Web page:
I have refused to talk to mental health since I was a juvenile for what bullshit they pulled on me. Except for once, when I tried to get a hardship move back to another prison 18 years ago and the psychologist immediately tried to get me to tell him who else I killed right after I told him I was innocent for what I was in prison for because it had been self-defense. He continued that it was confidential and it couldn’t be used against me and that people like me probably killed other people! Government shows no mercy or decency or common sense. Sometimes it just mindlessly pursues its agenda. Anyway, the chaplain gives or coordinates religious based anger management and management of family and other classes that you may be required to take for transitional leave or early release. Also, other assistance or programs and fundraisers are done by or through the chaplain’s office. It seems that religious people, except maybe Muslims and some alternative religions, have more official and unofficial support and acceptance. They seem more outgoing and public with their religion because they are in the majority but it is hard to know who is really happy or just fronting/acting to hide their problems and vulnerabilities or delusional, etc.

It does seem that some religious people, mainly Christian fundamentalist groups, some Jews, and Muslims see themselves as being attacked by people having other, contrary beliefs. They form their own subgroups to proactively defend themselves by jumping into private conversations around them to correct misconceptions. In essence, arguing down views they do not like, asserting their own agenda. Religious people attack evolution or science and try to preach to you. However, this is not unique to religion. Politics, economics and other subjects get similar emotional arguments. I had to put myself on the website for pen pals as an atheist and a 19-year-old man kept writing me and preaching to me even after I wrote him explaining I would never believe in God and not to preach to me. By the way, I would like some penpals if you could hook me up with some, thank you. My social skills suck and I am very straightforward and do not like kissing ass and lying; telling people what they want to hear, unlike most people. I do not offer fantasy/Romance type conversation that most people seem to want writing a prisoner. Don’t get me wrong, I like physical relationships with women. I just do not see the point in fantasy romance talk. I am more practical or maybe just an undesirable, lame loser. Oh well, I am quite a nerd. I study a lot of technical science subjects.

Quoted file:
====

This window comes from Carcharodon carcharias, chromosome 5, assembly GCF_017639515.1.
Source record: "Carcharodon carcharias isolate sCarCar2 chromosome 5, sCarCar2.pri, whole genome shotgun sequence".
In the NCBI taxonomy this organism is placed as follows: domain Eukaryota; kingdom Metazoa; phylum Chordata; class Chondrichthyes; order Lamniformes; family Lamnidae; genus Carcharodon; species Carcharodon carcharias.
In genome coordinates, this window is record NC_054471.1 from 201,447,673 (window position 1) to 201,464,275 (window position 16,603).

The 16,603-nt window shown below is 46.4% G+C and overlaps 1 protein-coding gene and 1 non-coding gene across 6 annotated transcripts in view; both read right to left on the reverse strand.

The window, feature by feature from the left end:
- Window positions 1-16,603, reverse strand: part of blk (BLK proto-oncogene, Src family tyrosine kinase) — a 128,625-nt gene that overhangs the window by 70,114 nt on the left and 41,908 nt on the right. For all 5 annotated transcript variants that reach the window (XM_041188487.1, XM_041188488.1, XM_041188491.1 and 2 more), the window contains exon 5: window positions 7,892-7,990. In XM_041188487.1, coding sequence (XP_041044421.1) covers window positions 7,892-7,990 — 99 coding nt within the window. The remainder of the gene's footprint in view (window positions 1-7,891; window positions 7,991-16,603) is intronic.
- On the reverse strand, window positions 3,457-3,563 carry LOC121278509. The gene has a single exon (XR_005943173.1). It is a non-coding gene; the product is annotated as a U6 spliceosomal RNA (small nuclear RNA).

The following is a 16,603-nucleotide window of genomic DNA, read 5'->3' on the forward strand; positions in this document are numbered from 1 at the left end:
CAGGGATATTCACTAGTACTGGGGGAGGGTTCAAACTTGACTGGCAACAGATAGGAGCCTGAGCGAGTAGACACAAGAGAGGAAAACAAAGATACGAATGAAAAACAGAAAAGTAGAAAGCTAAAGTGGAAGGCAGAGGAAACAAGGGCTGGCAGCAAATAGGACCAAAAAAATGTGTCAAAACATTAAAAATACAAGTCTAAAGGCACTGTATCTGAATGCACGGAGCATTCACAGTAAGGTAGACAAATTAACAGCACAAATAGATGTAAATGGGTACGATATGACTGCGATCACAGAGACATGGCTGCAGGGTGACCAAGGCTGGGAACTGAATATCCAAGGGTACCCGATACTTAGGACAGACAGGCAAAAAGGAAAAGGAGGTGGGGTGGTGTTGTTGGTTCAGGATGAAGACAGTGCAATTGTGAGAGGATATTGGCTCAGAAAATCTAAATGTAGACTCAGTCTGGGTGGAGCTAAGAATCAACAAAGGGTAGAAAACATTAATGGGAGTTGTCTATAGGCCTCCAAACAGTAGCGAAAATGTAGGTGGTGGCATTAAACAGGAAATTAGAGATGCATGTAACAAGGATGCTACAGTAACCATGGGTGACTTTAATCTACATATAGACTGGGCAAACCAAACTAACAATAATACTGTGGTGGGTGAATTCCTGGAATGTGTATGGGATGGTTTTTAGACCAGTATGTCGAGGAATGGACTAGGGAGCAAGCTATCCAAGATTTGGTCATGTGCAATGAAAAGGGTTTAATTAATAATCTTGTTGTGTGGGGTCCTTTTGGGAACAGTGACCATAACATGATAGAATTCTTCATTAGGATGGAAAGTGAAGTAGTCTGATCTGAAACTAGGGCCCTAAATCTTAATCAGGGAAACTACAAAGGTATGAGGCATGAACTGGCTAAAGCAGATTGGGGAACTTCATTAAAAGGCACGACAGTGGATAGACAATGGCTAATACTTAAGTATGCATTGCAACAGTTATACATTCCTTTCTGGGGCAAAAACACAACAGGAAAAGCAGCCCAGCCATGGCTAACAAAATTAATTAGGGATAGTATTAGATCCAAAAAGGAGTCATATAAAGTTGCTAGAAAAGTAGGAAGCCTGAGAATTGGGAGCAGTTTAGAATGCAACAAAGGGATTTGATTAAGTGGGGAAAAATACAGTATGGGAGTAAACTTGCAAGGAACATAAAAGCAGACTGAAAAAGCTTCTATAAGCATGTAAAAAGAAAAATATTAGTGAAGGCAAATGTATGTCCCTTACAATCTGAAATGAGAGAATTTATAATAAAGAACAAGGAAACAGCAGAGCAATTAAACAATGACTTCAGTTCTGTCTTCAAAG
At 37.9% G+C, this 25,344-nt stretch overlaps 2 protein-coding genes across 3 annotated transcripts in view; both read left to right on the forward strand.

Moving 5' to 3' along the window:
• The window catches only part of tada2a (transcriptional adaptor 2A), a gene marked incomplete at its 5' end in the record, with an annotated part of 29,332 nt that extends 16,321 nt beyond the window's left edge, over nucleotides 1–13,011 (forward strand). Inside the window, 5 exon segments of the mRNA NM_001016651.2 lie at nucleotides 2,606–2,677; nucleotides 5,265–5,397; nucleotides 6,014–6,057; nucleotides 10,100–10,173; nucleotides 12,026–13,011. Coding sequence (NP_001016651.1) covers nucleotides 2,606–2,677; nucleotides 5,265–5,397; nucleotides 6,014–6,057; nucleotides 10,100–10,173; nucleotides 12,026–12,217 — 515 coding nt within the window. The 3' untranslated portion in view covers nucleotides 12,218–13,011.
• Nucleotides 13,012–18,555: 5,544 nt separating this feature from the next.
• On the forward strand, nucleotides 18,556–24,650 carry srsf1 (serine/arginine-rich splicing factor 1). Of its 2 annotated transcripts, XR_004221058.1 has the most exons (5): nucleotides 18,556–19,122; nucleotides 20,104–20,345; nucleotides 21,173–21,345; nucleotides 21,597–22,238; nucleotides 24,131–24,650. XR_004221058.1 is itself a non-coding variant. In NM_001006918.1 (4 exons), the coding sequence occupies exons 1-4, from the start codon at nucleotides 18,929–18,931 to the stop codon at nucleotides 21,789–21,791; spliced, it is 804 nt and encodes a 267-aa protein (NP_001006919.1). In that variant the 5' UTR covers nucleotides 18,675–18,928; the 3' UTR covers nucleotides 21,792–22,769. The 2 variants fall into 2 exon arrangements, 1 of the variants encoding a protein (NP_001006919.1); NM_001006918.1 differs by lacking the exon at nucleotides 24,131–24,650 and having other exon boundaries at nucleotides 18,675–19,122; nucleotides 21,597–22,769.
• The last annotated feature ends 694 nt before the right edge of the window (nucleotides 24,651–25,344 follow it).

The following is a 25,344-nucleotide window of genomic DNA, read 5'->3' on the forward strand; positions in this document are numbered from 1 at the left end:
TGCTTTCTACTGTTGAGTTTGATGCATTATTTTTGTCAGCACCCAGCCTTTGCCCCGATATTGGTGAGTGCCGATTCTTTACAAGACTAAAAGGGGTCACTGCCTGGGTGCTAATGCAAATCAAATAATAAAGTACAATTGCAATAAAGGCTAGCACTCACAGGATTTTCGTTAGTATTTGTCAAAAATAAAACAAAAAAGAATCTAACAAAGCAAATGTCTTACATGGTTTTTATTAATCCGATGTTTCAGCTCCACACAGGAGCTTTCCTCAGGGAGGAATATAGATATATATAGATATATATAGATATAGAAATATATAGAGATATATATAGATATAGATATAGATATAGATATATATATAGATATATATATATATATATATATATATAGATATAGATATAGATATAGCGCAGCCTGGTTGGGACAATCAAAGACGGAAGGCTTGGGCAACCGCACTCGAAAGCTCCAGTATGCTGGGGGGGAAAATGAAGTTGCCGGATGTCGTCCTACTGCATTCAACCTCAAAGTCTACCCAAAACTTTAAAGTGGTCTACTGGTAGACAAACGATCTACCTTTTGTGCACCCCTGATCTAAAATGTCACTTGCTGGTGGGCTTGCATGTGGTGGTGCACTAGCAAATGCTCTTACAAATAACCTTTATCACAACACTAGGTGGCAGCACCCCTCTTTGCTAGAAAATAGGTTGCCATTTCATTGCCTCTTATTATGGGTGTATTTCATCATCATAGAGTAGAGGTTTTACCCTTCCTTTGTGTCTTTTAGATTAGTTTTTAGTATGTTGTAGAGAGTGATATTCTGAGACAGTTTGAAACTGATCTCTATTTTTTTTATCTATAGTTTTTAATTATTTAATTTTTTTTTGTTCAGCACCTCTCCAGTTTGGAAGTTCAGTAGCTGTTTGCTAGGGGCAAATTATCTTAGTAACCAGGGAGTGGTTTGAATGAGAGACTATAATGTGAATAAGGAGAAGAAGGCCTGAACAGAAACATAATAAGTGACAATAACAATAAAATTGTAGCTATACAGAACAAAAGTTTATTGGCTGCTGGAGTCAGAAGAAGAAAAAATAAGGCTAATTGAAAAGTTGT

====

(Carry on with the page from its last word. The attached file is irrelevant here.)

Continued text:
It also seems from the patterns I’ve seen over the years, some staff and inmates tend to have confluences of interest, whether organized or not. I don’t know, could be just a coincidental function of human nature. But some religious people begin to focus on you; refuting you for spreading lies; putting you in your place; exposing you or politically sabotaging you to make people stop listening to you. They want people to stop respecting you or what you have to say, especially if you preach science and evolution or atheism and seem influential or liked. It happens after quite a few major mass shootings like Sandy Hook years ago and like one that was attributed to an atheist where he killed a schoolgirl for saying she believes in God. Articles in newspapers, religious magazines and even in national news also blamed it on people with mental diseases. They said we need to take guns away from them, lock them up, keep them on medication forcibly, etc. Oregon now has laws that allow forcible medication. People with suspected mental diseases seem to get harassed more, trying to force them to submit to mental health medication or get right with God or commit suicide. People seem to invent any excuse to persecute innocent people to satisfy their emotions or agenda. Like persecuting Muslims after 9/11.


Yes, Mike ended his letter this abruptly. My guess is that he ran out of paper. Here’s a picture of the end of his letter:

Oregon inmate letter